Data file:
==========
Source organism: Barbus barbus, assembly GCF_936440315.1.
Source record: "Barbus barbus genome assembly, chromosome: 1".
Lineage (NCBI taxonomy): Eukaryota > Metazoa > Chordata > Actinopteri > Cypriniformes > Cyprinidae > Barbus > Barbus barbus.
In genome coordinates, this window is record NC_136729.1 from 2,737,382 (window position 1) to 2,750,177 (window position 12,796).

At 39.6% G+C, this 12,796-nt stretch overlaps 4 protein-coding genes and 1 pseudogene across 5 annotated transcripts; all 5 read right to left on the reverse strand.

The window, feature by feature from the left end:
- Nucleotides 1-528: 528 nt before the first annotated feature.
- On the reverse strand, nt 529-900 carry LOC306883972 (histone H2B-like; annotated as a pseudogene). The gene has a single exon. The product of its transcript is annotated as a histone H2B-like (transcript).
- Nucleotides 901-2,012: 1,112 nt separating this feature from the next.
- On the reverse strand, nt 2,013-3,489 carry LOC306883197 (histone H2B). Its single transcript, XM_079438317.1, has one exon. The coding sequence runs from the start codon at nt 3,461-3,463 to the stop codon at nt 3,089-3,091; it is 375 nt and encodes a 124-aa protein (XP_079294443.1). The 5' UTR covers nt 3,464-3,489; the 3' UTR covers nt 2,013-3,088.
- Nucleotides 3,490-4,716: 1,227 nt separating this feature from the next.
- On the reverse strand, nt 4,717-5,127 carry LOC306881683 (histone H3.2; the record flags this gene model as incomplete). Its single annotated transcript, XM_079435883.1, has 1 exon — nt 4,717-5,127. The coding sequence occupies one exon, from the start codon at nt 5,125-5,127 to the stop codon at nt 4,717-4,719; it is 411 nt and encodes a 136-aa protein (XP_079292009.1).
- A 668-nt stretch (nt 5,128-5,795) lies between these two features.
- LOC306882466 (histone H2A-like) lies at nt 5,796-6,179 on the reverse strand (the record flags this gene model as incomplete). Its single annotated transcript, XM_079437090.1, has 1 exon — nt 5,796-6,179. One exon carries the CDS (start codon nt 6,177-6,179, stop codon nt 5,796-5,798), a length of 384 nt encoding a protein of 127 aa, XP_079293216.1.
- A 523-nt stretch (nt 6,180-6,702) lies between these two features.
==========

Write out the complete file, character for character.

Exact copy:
Source organism: Barbus barbus, assembly GCF_936440315.1.
Source record: "Barbus barbus genome assembly, chromosome: 1".
Lineage (NCBI taxonomy): Eukaryota > Metazoa > Chordata > Actinopteri > Cypriniformes > Cyprinidae > Barbus > Barbus barbus.
In genome coordinates, this window is record NC_136729.1 from 2,737,382 (window position 1) to 2,750,177 (window position 12,796).

At 39.6% G+C, this 12,796-nt stretch overlaps 4 protein-coding genes and 1 pseudogene across 5 annotated transcripts; all 5 read right to left on the reverse strand.

The window, feature by feature from the left end:
- Nucleotides 1-528: 528 nt before the first annotated feature.
- On the reverse strand, nt 529-900 carry LOC306883972 (histone H2B-like; annotated as a pseudogene). The gene has a single exon. The product of its transcript is annotated as a histone H2B-like (transcript).
- Nucleotides 901-2,012: 1,112 nt separating this feature from the next.
- On the reverse strand, nt 2,013-3,489 carry LOC306883197 (histone H2B). Its single transcript, XM_079438317.1, has one exon. The coding sequence runs from the start codon at nt 3,461-3,463 to the stop codon at nt 3,089-3,091; it is 375 nt and encodes a 124-aa protein (XP_079294443.1). The 5' UTR covers nt 3,464-3,489; the 3' UTR covers nt 2,013-3,088.
- Nucleotides 3,490-4,716: 1,227 nt separating this feature from the next.
- On the reverse strand, nt 4,717-5,127 carry LOC306881683 (histone H3.2; the record flags this gene model as incomplete). Its single annotated transcript, XM_079435883.1, has 1 exon — nt 4,717-5,127. The coding sequence occupies one exon, from the start codon at nt 5,125-5,127 to the stop codon at nt 4,717-4,719; it is 411 nt and encodes a 136-aa protein (XP_079292009.1).
- A 668-nt stretch (nt 5,128-5,795) lies between these two features.
- LOC306882466 (histone H2A-like) lies at nt 5,796-6,179 on the reverse strand (the record flags this gene model as incomplete). Its single annotated transcript, XM_079437090.1, has 1 exon — nt 5,796-6,179. One exon carries the CDS (start codon nt 6,177-6,179, stop codon nt 5,796-5,798), a length of 384 nt encoding a protein of 127 aa, XP_079293216.1.
- A 523-nt stretch (nt 6,180-6,702) lies between these two features.